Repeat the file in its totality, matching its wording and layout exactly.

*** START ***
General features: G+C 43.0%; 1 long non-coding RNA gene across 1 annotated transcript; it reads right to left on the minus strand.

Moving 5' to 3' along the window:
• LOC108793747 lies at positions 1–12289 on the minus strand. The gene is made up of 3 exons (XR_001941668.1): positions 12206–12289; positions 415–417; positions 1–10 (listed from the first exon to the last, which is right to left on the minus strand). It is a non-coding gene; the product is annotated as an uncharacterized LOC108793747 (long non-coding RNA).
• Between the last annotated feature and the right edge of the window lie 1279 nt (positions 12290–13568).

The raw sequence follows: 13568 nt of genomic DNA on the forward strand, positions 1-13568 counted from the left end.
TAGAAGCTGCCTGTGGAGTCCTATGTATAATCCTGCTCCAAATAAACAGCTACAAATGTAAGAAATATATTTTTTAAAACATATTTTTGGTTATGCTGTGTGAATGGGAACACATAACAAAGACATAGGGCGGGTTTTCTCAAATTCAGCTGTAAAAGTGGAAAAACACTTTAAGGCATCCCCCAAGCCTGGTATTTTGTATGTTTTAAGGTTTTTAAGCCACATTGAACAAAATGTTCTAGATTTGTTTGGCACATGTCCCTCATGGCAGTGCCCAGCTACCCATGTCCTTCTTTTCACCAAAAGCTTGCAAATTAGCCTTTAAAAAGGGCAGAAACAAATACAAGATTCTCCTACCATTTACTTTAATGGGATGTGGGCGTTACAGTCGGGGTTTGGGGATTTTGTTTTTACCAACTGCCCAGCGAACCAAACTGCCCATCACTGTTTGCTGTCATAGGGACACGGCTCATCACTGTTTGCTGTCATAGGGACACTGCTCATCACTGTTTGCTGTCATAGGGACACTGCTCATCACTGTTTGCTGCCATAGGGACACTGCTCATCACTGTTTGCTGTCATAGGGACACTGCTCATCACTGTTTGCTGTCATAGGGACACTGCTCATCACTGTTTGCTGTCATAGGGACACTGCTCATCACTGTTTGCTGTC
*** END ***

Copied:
General features: G+C 43.0%; 1 long non-coding RNA gene across 1 annotated transcript; it reads right to left on the minus strand.

Moving 5' to 3' along the window:
• LOC108793747 lies at positions 1–12289 on the minus strand. The gene is made up of 3 exons (XR_001941668.1): positions 12206–12289; positions 415–417; positions 1–10 (listed from the first exon to the last, which is right to left on the minus strand). It is a non-coding gene; the product is annotated as an uncharacterized LOC108793747 (long non-coding RNA).
• Between the last annotated feature and the right edge of the window lie 1279 nt (positions 12290–13568).

The raw sequence follows: 13568 nt of genomic DNA on the forward strand, positions 1-13568 counted from the left end.
TAGAAGCTGCCTGTGGAGTCCTATGTATAATCCTGCTCCAAATAAACAGCTACAAATGTAAGAAATATATTTTTTAAAACATATTTTTGGTTATGCTGTGTGAATGGGAACACATAACAAAGACATAGGGCGGGTTTTCTCAAATTCAGCTGTAAAAGTGGAAAAACACTTTAAGGCATCCCCCAAGCCTGGTATTTTGTATGTTTTAAGGTTTTTAAGCCACATTGAACAAAATGTTCTAGATTTGTTTGGCACATGTCCCTCATGGCAGTGCCCAGCTACCCATGTCCTTCTTTTCACCAAAAGCTTGCAAATTAGCCTTTAAAAAGGGCAGAAACAAATACAAGATTCTCCTACCATTTACTTTAATGGGATGTGGGCGTTACAGTCGGGGTTTGGGGATTTTGTTTTTACCAACTGCCCAGCGAACCAAACTGCCCATCACTGTTTGCTGTCATAGGGACACGGCTCATCACTGTTTGCTGTCATAGGGACACTGCTCATCACTGTTTGCTGTCATAGGGACACTGCTCATCACTGTTTGCTGCCATAGGGACACTGCTCATCACTGTTTGCTGTCATAGGGACACTGCTCATCACTGTTTGCTGTCATAGGGACACTGCTCATCACTGTTTGCTGTCATAGGGACACTGCTCATCACTGTTTGCTGTC